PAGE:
6 Ridiculous Drinking Myths You Probably Believe
Our data tell us that, statistically, a significant portion of you are drunk right now. But even though drinking is one of the world's favorite pastimes (and one that kills about 90,000 Americans a year), most people know shockingly little about it.
As we've discussed before, there are lots of misconceptions floating around about everything from how to cure a hangover to how to spot an alcoholic. Let's see if we can clear up a few more:
Myth: An Alcoholic Is Anyone Who Drinks a Lot
OK, this one's a no-brainer. Alcoholism is sort of like cosplay. You start off small (maybe a simple Resident Evil getup at the office Halloween party), and before you know it, you're participating in an awkward (and itchy) Voltron orgy in a cheap motel room at Comic-Con, wondering where your life went so terribly wrong as you halfheartedly grind against a foam robot lion.
It all starts with getting drunk that first time. Then, you get drunk again, and again, ad infinitum. Over time, it takes more and more booze to get you to the same level of drunkenness as before, so you ... drink more and more booze. Boom! Alcoholism.
That college student who binge drinks four or five nights a week? Chances are, even if he continues that behavior well after graduation, he's probably not going to end up as a hopeless drunk living in a van down by the river. That's because heavy drinking is actually more of a symptom of alcoholism than a cause -- while it seems paradoxical, most people who drink a lot are not alcoholics, or even alcohol dependent. And this fact is one of many reasons it's so hard for actual alcoholics to get help.
So if drinking a lot doesn't make someone an alcoholic, what does? Drinking to cope with problems, to manage stressful situations, and to alleviate depression, to name a few. Alcoholism is more of a physiological and psychological dependence on drinking to make it through life than it is a byproduct of the amount of drinking you do. That's why recovering alcoholics quickly learn that "not drinking" is just one part of the battle -- the mechanism that made them dependent is still there, and simply doesn't exist in some drinkers. For instance, their binge-drinking friend who has no problem going without booze for weeks on end. When that guy says, "I'm not an alcoholic, I just like to drink," he's actually telling the truth, where alcoholics are lying to themselves when they say the same thing.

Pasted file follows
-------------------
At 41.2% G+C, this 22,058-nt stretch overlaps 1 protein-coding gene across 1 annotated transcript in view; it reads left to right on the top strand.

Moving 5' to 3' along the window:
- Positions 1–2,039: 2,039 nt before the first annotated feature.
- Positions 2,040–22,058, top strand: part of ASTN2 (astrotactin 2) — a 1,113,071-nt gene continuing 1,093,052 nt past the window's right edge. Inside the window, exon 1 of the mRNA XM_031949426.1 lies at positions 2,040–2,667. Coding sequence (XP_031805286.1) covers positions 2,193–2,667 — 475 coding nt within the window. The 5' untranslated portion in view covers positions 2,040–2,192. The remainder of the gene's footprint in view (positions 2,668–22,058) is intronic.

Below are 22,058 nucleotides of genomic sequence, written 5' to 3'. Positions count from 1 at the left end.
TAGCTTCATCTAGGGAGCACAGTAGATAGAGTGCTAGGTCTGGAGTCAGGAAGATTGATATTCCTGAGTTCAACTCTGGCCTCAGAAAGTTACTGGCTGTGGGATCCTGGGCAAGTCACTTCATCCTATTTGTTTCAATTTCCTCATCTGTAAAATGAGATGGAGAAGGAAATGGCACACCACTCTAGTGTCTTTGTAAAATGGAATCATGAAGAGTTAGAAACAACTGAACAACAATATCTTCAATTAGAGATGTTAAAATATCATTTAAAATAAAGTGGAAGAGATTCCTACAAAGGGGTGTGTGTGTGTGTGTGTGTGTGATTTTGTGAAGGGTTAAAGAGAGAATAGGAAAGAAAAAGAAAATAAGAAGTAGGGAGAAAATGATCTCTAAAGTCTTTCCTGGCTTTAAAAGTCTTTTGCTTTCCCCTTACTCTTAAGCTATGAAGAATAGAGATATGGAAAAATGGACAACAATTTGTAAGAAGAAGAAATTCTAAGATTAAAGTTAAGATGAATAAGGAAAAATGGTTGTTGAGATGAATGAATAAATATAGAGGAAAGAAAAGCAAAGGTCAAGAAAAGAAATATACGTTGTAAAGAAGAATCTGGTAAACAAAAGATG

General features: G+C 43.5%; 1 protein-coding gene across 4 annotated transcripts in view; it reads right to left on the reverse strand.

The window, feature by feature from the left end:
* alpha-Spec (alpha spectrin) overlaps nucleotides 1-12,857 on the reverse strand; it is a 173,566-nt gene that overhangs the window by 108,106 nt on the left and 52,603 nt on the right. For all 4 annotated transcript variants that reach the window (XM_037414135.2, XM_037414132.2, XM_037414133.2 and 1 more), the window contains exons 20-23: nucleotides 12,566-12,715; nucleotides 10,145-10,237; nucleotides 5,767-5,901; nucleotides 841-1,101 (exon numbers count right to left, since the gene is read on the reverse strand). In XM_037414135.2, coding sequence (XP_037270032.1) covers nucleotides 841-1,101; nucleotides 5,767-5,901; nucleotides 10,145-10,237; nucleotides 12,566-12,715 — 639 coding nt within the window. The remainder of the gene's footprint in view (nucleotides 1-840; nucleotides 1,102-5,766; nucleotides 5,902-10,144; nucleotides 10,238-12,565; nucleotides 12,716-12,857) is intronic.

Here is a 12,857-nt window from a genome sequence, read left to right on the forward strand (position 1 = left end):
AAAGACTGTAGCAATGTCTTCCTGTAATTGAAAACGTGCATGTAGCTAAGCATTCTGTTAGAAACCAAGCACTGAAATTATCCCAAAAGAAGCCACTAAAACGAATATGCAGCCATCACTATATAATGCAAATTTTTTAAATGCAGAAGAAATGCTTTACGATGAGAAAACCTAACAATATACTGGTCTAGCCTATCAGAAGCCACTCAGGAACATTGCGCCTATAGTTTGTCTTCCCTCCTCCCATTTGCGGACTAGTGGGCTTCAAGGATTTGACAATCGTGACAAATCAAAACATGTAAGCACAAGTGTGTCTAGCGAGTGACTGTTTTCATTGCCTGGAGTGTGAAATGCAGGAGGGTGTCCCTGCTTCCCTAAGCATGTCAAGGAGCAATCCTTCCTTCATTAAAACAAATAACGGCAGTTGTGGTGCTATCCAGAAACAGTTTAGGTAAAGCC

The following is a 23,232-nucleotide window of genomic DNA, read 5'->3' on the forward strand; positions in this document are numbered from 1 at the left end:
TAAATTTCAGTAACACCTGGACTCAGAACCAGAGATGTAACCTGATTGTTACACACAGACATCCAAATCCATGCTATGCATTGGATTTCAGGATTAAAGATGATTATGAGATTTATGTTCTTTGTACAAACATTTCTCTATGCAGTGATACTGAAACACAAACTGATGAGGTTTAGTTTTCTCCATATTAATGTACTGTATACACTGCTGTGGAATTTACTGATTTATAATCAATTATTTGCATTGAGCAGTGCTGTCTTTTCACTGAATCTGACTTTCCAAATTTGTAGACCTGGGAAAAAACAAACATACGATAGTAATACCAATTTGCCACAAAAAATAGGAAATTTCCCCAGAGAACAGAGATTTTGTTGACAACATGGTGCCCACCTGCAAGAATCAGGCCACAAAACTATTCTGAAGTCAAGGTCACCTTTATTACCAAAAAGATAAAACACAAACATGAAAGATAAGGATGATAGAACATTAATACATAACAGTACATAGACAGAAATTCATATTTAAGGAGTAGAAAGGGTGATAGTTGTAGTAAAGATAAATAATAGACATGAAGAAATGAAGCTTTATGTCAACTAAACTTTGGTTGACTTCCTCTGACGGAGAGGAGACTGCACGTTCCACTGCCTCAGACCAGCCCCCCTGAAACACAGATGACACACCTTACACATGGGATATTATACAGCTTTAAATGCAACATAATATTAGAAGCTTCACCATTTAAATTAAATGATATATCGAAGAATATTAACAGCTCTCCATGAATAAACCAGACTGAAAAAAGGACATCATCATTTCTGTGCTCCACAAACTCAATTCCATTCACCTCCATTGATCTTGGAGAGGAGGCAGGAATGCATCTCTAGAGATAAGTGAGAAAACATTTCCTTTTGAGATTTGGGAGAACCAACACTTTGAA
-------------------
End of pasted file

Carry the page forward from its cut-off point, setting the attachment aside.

To be perfectly clear: drinking a shitload of alcohol every night is bad for you no matter who you are -- but somewhere right now there is a guy who binge drinks for fun who can't understand why his alcoholic friend isn't allowed to just "cut loose every now and then."
Myth: "Hair of the Dog" Can Cure Your Hangover
You know the feeling: you wake up after a night of trying to single-handedly deplete your local bar's stock, and you feel like unadulterated horse shit. Your stomach wants to emigrate to Porcelainistan, while your eyeballs just want to pop out and strangle you with your own optical nerves. Luckily, you also know the cure, passed down through generations of somewhat less than responsible drinkers: hair of the dog -- the art of easing into sobriety by taking a few drinks in the morning.
And it makes sense, when you think about it. After all, a lot of what you're feeling when you're hungover are the symptoms of alcohol withdrawal, so by doing flaming shots for breakfast you're simply giving your body what it's missing.
Yeah, that would make sense if alcohol withdrawal and a hangover were the same thing, which they're totally not.
Most people will never experience alcohol withdrawal, due to the simple fact that most people are not chronic alcoholics (see #6 above). Alcohol withdrawal is the body's alarmed response to taking away the constant stream of convenience-store wine it's been receiving for a prolonged period, while a hangover is merely a byproduct of the processes your body undergoes when it breaks down the toxins introduced by alcohol.
Basically, alcohol inhibits production of vasopressin, which in turn makes you pee. So you pee out vital salt and potassium and water, and as a result you end up with headaches, fatigue, and nausea. Then, when your liver starts breaking down the booze, a compound called acetaldehyde, which is estimated to be around 10 to 30 times as toxic as alcohol, is produced, making all those symptoms a good 10 to 30 times worse. And to top it all off, the resulting dehydration literally shrinks your brain, which may explain why you hit on that poster of Jean-Claude Van Damme at the bar last night.